Last year I took a 4 week, 6000 mile trip, tent living off the back of a 250cc on-off road enduro style motorcycle.  Loved it, but got sick of being chronically wet.  I was in North Carolina when they got all the flooding.  This summer I took my young daughter on a tour of seven of the Western National Parks, living out of a 2002 Honda Accord Sedan.  That was magical, if a little cramped.   

Seems like nomadic van life wouldn't be as large of an adjustment for me as for many.  

My current plan is to find something like a used Chevy Express or Ford E series style of van.  Looking forward to do a "stealth" build based around high insulation and performance in a wide range of climatic conditions.  I have years of carpentry and construction experience, and am currently going back to college for a mashup of machine tool, welding, electrical theory and systems, rigging, pump and bearing systems, conveyors, programmable logic controllers...etc.  I was considering becoming a millwright, but am starting to wonder if I may be able to take my skills on the road and follow a different path, centered more around adventure and fellowship in nomadic tribal community, vs simply "working for the man"  LOL.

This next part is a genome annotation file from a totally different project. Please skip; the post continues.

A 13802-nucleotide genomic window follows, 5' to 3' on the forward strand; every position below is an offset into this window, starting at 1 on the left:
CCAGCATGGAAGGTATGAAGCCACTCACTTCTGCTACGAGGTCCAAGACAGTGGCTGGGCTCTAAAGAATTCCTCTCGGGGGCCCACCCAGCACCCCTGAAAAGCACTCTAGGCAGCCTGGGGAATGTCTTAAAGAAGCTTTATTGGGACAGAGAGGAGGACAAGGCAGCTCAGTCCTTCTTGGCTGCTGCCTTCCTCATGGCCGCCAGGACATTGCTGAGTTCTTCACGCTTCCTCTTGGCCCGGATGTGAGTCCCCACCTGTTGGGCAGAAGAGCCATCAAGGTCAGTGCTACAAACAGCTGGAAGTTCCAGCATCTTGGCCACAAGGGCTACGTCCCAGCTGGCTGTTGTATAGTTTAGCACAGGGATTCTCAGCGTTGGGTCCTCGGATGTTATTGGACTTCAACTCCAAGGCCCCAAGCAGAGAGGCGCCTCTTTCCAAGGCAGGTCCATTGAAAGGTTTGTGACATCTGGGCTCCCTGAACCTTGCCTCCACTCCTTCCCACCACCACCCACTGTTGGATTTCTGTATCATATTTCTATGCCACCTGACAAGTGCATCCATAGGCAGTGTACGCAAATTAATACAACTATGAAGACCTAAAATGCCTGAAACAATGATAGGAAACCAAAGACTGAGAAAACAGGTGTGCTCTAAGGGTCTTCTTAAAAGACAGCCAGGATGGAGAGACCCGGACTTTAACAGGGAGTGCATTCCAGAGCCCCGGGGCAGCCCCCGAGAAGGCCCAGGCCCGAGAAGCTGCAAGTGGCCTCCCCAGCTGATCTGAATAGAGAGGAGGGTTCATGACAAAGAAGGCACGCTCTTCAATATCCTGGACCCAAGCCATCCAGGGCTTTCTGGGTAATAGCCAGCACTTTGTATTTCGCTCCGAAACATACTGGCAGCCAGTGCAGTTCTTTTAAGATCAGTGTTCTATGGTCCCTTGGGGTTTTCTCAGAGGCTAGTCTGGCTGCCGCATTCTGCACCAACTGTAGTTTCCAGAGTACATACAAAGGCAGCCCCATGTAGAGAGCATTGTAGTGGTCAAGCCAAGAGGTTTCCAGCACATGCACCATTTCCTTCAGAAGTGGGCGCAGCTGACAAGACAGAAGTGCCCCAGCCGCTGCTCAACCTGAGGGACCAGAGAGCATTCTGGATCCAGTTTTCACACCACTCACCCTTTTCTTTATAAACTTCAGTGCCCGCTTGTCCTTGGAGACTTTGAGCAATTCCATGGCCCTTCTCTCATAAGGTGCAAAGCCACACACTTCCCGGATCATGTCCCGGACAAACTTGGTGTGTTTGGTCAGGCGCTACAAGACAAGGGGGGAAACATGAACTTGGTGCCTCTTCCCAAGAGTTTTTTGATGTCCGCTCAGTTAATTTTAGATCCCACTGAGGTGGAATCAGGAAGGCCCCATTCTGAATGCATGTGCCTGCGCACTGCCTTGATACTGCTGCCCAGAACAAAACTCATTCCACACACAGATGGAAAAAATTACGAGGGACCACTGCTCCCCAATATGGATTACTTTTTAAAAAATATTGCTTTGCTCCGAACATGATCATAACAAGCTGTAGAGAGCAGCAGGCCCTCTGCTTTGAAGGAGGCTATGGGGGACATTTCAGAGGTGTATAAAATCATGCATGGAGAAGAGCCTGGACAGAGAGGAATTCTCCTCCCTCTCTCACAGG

Anyway, I'm going to have a TON of questions for you guys, who have already learned so many of the lessons that I need to learn.  I hope to take what I can learn here, combine it with my other education and skillsets, to achieve greater physical and spiritual freedom.  Ideally, I'd love to become an asset that can help to empower others do the same(cheaply, efficiently, and comfortably) sometime down the road. 

I'm absolutely thrilled to be here, and more excited than I've been in a very long time.
Hey Frozen -
Congratulations and welcome. I started down the same road 3 months ago (alas too late to get out before winter). I'm in Upstate NY, you're in WI - same problems w/ remodelling in a winter wonderland. I'm77 and just decided to hell with it. Then on my trial runs I started meeting Road People (but I named my type as "Techno-gypsies", not tourists or bums. I started a thread on here in that name).

You should do very well. Your skills are in high demand everywhere so when you want to work, you just stop and look around. Also the Techno-gypsies I've met barter al lot. It's a high demand for skills and information society - and barter keeps you below the radar.

Keep in touch and let me know how it's going.
Happy trails (allusion to the 1940s)         M.